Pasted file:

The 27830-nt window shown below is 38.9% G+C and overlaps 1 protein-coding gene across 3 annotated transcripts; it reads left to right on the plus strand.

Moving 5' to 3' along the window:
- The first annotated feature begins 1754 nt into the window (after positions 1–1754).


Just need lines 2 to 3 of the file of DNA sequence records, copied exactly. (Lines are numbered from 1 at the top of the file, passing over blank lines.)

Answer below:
Moving 5' to 3' along the window:
- The first annotated feature begins 1754 nt into the window (after positions 1–1754).